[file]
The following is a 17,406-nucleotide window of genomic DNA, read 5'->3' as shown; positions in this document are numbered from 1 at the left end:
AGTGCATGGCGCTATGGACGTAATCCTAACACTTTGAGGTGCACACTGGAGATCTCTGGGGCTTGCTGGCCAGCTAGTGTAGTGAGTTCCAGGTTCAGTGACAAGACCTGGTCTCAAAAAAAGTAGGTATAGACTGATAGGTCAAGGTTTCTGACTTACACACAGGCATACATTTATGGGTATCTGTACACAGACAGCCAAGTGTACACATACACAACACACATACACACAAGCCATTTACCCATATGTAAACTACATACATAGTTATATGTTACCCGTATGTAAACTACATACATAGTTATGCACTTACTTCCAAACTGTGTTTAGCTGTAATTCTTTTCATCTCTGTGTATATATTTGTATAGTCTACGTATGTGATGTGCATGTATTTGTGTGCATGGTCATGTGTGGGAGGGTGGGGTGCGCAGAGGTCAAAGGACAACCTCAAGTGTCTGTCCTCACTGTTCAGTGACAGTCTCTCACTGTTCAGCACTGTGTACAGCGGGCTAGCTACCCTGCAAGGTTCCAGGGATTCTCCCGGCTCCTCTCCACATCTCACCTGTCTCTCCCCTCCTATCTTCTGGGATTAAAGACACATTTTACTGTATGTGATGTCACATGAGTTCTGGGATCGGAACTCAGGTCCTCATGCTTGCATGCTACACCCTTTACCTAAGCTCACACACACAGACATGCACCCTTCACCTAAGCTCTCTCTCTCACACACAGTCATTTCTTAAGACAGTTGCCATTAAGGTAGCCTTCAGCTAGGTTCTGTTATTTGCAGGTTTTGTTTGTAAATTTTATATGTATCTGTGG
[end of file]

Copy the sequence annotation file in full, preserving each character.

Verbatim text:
The following is a 17,406-nucleotide window of genomic DNA, read 5'->3' as shown; positions in this document are numbered from 1 at the left end:
AGTGCATGGCGCTATGGACGTAATCCTAACACTTTGAGGTGCACACTGGAGATCTCTGGGGCTTGCTGGCCAGCTAGTGTAGTGAGTTCCAGGTTCAGTGACAAGACCTGGTCTCAAAAAAAGTAGGTATAGACTGATAGGTCAAGGTTTCTGACTTACACACAGGCATACATTTATGGGTATCTGTACACAGACAGCCAAGTGTACACATACACAACACACATACACACAAGCCATTTACCCATATGTAAACTACATACATAGTTATATGTTACCCGTATGTAAACTACATACATAGTTATGCACTTACTTCCAAACTGTGTTTAGCTGTAATTCTTTTCATCTCTGTGTATATATTTGTATAGTCTACGTATGTGATGTGCATGTATTTGTGTGCATGGTCATGTGTGGGAGGGTGGGGTGCGCAGAGGTCAAAGGACAACCTCAAGTGTCTGTCCTCACTGTTCAGTGACAGTCTCTCACTGTTCAGCACTGTGTACAGCGGGCTAGCTACCCTGCAAGGTTCCAGGGATTCTCCCGGCTCCTCTCCACATCTCACCTGTCTCTCCCCTCCTATCTTCTGGGATTAAAGACACATTTTACTGTATGTGATGTCACATGAGTTCTGGGATCGGAACTCAGGTCCTCATGCTTGCATGCTACACCCTTTACCTAAGCTCACACACACAGACATGCACCCTTCACCTAAGCTCTCTCTCTCACACACAGTCATTTCTTAAGACAGTTGCCATTAAGGTAGCCTTCAGCTAGGTTCTGTTATTTGCAGGTTTTGTTTGTAAATTTTATATGTATCTGTGG